Similarly, I will ask my aunt what she knows about the hankie with the little boy. It was unearthed as my cousin sought to make some sense of an attic packed to the rafters with . . . stuff. I may be able to solve that mystery with one simple conversation at the upcoming (and much-anticipated) pancake breakfast!
But that scrap of linen with the initials and numbers is always going to remain a mystery. The numbers seem to be dates and the stitching seems to have been done at two different times. Most of it was done at one time and then the last two numbers seem to have been added, as if when some momentous event—a birth, a marriage, a death—occurred.
But the fabric doesn’t seem likely to be as old as the dates on it suggest. And who were AU and LVH? Two entirely different people, obviously, since they share no initials. Forty-three years passed between 1795 and 1838. That’s a long time and a long time ago.
I hate that I’ll never solve this mystery but I love that I’ll never solve it.
To me, this beguiling mix of history and mystery is what makes vintage and antique items so fascinating. In some ways these things are easy to relate to and so common and so knowable.
But in other ways they are as mysterious and unique and unknowable as were the human beings who made them. And those mystery humans made these mystery items for reasons that were as completely transparent to them as they are opaque to me. It made sense to the maker.
All this musing has gotten me thinking about some of the things I have made, like the piece of jewelry with my great-grandmother’s signature I described here.
Will this piece be found someday and be as great a mystery as the ones I’m pondering here? And how do I feel about that? Should I print the blog post and store it with the jewelry and solve the mystery before it starts? Or will that take away all the fun for the future treasure hunter?
How do you feel about the balance of history and mystery? I’d be very interested in hearing other thoughts on the subject. Do you have any vintage items that have engaged your imagination and given you a mystery to ponder?
My name is Kerry. This will seem an odd letter to you, since I am writing across the years from 2014. I’m writing about the song you wrote, as you watched your husband, Sandy, fight in the War of 1812.
It’s nearly 200 years since you wrote your song, “The Banks of Champlain,” to express your feelings about the Battle of Plattsburgh. You may be surprised that I know your song but, in fact, it moved many people and your words live on.
It was published in a book in 1842 and people sang it and passed it on by word of mouth—it was that memorable. Then, in the mid-1900s, more than 100 years after your death, a famous man recorded it.
What does that mean, “recorded it”? Well, it’s complicated; let’s just say this man, Pete Seeger, sang your song in a way that meant people could listen to it any time and anywhere they wished.
I like the song so much, I spent several weeks embroidering the words on a quilt that I am making to commemorate the 200th anniversary of the Battle of Plattsburgh. In a way, I felt I got to know you very well during the time I spent stitching. I thought about some of the ways our lives are similar, and ways they’re very different.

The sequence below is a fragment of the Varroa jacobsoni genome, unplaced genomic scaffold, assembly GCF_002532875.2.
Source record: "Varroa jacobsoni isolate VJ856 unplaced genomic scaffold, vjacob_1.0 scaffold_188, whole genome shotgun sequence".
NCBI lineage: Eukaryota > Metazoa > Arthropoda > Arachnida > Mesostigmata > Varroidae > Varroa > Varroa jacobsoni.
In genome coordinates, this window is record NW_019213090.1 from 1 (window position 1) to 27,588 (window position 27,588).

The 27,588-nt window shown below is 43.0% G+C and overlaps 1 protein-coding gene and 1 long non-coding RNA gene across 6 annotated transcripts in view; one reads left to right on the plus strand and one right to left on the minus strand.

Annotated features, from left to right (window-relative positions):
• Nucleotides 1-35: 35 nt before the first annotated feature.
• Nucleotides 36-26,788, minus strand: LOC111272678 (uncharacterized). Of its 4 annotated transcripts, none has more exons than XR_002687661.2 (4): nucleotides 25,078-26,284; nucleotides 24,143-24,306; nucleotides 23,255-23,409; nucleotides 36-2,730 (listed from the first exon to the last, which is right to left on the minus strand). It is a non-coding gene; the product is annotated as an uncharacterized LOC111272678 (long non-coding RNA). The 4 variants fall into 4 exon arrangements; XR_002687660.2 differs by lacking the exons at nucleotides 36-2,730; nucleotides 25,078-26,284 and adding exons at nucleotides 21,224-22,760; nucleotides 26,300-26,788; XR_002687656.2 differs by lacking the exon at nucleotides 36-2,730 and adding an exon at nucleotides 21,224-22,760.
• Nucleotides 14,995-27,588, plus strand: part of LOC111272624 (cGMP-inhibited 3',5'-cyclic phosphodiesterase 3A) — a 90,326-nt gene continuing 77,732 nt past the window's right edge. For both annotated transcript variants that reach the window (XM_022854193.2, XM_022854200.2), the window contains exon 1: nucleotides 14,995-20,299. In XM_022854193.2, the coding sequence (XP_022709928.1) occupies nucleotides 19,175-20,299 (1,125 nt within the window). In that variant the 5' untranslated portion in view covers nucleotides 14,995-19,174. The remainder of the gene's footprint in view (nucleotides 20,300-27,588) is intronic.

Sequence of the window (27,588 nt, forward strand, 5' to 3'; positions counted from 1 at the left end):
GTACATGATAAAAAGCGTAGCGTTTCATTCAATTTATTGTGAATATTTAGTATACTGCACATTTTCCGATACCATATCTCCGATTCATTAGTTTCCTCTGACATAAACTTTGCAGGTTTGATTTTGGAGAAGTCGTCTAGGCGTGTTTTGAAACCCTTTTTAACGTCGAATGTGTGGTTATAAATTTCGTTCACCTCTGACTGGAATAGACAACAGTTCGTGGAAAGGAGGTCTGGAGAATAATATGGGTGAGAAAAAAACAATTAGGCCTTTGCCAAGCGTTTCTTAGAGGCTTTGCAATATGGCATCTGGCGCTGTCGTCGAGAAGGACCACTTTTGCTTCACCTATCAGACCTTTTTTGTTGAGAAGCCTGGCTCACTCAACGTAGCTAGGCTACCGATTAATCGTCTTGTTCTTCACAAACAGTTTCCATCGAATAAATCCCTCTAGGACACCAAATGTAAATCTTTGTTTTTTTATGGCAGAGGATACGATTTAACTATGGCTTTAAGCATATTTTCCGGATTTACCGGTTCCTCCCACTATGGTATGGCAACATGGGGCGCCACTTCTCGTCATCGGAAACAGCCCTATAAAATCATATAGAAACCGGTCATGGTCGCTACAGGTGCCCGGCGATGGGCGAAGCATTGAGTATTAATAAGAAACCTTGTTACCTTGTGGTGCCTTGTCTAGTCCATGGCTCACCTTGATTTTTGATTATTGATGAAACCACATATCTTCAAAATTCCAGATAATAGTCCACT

I have so many questions I’d like to ask! Were you really in Plattsburgh, watching, as the battle was waged? How frightening that must’ve been. Where were your children? I know that you had twelve little ones, including an infant born just a couple of months before the battle. Were they with you? Where did you live? How did you manage?
As I sewed by the fire, I imagined you sewing by the fire. What did you turn your hands and thoughts to, while your husband and Thomas MacDonough made their plans? Did you make a small quilt that Sandy could carry with him, as he fought? Did you have a little cat who played in your lap and wanted to bat your thread? I did.
You wouldn’t recognize Plattsburgh now, although some of the houses would look familiar. There are streets and buildings with the names Macomb and MacDonough on them! Both men are considered heroes here.
Some things, though, haven’t changed at all. The lake and the mountains are still beautiful. Autumn is still glorious. The War of 1812 brought, eventually, a lasting friendship with the peoples of England and Canada.
Sadly, another thing that hasn’t changed is that we still go to war—men and even women, now. We haven’t fought on American soil since a civil war in the 1860s. I won’t tell you about that—it would break your heart.
No, now we seem to fight wars in far-off places. My husband fought in a place in Southeast Asia that you may never have heard of. Right now, even as I write this, Americans are fighting in wars.
We don’t stand and watch our loved ones fight now, as you did, but that doesn’t stop the worry and fear. And the death.
In fact, the same famous man who taught me your song wrote another song about war. In that song, he asked, “when will we ever learn?”
It’s a good question, isn’t it?
March 3, 2014
Plattsburgh, New York
Notes on the embroidery
As mentioned in a previous post, I transferred the words of the song, in the font I chose, using the freezer paper method. I made the printing color quite faint and the embroidery stitches cover the printed words nicely.
I started the embroidery of the song on January 23, 2014, and experimented with different color threads and different stitches for a couple days. When I made the decisions about what I wanted to do, I set myself a stint of doing at least one of the 24 lines each day. I finished on February 25.